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COVID-19 & the role of insights in brand loyalty

14th Nov 2020
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Everyone has a favorite brand. A good brand inspires a feeling that its product just has to be terrific and unique because it has that reliable name and logo. Brand loyalty is not just about external packaging but expresses a relationship founded on consumer insights.

Brand loyalty is often built over time and is connected with childhood associations, memories, and positive experiences. New brands can also capture the imagination with an outstanding product or service that is consistent with the general impression of a company, including its values and the culture it creates. 

A consumer insights platform can measure brand loyalty and how to make it last especially in today's business atmosphere. Consumer insights software analyzes how customers feel about products, services, and interprets associations with brands. 

The power of branding can be summed up in a few words like Nike, Apple, and Coca-Cola. When you think about it, Coca-Cola isn’t so different from other soft drinks. There may be a special formula, but what it is offering are carbonated water, sugar, and other ingredients. Coca-Cola may not be that healthy, but its ads show healthy, young exuberant people engaged in exciting activities or simply hanging out being cool.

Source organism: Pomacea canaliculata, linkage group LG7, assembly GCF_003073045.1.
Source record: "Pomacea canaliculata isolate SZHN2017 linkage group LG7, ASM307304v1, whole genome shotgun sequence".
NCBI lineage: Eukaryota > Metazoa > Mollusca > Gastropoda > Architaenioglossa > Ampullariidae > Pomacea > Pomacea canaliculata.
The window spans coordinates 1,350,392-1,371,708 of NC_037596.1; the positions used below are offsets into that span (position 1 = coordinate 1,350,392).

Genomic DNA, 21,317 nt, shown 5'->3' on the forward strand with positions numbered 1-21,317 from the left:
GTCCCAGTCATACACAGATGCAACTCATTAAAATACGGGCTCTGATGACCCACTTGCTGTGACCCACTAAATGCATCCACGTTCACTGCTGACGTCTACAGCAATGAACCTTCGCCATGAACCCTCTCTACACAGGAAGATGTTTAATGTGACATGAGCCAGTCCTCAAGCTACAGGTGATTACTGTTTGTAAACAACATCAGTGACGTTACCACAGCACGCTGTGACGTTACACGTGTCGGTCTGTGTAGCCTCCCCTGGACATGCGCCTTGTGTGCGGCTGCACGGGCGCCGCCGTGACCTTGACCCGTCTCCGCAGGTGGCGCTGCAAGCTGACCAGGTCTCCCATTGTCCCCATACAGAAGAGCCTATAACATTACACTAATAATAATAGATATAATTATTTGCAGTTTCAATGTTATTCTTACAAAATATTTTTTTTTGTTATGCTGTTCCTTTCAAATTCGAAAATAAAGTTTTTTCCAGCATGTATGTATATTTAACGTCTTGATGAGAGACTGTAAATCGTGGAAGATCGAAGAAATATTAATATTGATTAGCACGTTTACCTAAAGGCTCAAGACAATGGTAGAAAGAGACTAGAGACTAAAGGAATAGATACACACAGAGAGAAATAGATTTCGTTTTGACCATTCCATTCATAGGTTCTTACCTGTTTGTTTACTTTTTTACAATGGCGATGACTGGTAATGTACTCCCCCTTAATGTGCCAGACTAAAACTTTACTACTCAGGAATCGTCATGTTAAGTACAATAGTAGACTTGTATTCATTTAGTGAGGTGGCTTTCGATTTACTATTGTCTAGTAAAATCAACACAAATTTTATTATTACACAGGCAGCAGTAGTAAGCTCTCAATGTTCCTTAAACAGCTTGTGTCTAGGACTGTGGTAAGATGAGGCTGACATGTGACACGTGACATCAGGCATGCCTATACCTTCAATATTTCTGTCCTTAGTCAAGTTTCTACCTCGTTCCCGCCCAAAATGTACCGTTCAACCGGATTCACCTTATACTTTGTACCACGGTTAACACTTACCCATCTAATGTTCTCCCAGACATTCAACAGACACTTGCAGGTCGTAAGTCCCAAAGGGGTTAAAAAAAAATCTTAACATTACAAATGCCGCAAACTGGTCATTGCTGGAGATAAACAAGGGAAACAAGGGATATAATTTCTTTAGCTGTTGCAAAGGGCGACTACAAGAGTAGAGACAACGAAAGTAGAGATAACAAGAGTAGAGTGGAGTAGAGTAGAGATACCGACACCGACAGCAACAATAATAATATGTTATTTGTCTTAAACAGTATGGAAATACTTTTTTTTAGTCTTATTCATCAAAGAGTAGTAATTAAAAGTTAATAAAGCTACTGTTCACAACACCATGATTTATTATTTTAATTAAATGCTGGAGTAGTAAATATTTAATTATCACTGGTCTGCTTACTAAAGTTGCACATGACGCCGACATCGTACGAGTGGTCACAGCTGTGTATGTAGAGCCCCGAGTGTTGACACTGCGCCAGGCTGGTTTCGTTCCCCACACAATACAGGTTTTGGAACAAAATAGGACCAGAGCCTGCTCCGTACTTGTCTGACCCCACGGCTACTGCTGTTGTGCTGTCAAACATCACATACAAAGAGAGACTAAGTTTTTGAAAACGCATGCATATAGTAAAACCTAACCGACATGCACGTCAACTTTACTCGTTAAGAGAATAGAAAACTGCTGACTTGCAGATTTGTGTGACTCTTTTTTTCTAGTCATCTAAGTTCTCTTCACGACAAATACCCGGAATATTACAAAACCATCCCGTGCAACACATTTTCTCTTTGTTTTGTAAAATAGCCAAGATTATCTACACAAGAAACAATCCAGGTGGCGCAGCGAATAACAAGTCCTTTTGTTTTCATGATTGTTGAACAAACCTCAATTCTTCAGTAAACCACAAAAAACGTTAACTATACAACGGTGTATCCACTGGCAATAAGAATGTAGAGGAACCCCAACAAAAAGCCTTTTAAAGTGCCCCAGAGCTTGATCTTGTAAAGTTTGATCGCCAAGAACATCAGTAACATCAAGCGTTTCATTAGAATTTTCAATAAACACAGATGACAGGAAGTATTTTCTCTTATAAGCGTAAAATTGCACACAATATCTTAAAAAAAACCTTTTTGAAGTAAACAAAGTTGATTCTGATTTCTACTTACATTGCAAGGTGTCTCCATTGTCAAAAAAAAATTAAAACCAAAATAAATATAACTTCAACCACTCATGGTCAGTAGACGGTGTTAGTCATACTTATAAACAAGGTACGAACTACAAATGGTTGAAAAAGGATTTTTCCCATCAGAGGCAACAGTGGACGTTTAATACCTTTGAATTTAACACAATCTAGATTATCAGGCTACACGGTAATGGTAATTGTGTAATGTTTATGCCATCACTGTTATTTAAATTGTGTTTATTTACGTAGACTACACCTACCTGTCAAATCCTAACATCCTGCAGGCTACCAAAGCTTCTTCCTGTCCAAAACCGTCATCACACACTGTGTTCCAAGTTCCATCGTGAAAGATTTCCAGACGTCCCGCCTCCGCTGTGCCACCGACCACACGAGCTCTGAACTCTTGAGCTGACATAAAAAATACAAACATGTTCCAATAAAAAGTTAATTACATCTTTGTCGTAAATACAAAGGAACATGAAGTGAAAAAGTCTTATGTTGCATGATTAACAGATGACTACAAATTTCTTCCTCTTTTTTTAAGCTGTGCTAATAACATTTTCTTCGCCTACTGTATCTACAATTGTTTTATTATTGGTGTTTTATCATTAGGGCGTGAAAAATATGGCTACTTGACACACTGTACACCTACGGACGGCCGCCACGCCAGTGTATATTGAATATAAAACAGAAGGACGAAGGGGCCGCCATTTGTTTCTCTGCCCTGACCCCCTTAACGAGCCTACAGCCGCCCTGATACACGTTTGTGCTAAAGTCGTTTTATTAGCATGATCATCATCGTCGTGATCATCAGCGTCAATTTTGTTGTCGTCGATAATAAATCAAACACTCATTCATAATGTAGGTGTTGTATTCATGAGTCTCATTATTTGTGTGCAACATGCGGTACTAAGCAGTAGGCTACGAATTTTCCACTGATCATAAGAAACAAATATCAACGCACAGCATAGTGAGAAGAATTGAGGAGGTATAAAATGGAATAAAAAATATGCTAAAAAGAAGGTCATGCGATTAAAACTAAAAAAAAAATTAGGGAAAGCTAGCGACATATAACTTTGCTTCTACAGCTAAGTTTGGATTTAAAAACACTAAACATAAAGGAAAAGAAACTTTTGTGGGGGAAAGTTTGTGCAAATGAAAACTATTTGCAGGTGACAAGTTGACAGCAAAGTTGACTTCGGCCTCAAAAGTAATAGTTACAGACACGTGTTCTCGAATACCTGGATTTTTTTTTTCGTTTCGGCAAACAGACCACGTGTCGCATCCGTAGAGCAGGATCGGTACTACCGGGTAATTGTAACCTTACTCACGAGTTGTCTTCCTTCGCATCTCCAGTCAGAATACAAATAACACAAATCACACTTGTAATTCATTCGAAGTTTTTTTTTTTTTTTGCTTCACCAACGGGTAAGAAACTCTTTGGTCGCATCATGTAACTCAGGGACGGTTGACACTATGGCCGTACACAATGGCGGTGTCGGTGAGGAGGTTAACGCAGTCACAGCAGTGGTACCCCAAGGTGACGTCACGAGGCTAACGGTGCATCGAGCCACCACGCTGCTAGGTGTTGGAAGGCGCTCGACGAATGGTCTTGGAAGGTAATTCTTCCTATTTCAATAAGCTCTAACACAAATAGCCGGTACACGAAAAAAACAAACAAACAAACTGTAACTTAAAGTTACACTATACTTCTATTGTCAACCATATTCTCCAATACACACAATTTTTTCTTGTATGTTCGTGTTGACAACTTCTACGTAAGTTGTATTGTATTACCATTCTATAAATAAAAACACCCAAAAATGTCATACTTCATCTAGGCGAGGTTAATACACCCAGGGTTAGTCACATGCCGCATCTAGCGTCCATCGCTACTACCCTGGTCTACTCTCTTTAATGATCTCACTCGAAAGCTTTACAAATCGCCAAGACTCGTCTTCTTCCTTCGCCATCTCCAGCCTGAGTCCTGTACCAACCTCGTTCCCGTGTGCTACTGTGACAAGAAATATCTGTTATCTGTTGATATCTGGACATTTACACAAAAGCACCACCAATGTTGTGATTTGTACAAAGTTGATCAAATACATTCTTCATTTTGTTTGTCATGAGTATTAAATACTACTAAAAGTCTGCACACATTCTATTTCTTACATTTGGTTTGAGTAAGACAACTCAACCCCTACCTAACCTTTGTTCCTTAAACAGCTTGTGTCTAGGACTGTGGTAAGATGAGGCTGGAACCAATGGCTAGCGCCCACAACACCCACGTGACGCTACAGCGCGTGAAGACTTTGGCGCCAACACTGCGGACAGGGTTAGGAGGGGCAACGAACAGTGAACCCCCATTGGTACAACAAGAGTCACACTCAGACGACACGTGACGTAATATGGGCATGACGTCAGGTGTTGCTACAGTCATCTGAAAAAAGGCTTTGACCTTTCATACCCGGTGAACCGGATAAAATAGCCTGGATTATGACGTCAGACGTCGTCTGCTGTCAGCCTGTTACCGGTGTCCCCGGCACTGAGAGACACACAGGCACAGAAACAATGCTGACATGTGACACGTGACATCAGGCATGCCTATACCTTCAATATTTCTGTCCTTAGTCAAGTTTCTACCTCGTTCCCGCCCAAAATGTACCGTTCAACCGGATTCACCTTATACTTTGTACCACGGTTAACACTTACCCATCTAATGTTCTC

How Coca-Cola has managed throughout generations to make a carbonated soft drink so resonant is the key to brand marketing. Iconic brands do not simply tout the advantages of their products by listing convenient features and benefits. A successful brand conveys a lifestyle, an ethos, and a culture. It creates the kind of infectious appeal that makes others want to join and experience it. A good brand creates a tribe. A consumer insights tool can help you find new tribe members.

How COVID-19 affected branding

COVID-19 sent the lives of many into upheaval. From social distancing to unemployment and the inability to shop because of store closings, many consumers had to resort to online stores. The eCommerce trend had been growing steadily before the pandemic, but as shopping in physical stores became difficult, risky, or impossible, many people started buying their groceries online for the first time. 

Supply chain shortages caused by shuttered factories meant that consumers had to make do with what they could find. Brands that had attracted significant attention before the pandemic saw smaller supplies of their offerings and many loyal customers switched to alternatives for the first time. As a result, many of these customers realized that they could get comparable products of similar quality at a lower cost and in abundant supply. This trend has affected brand loyalty.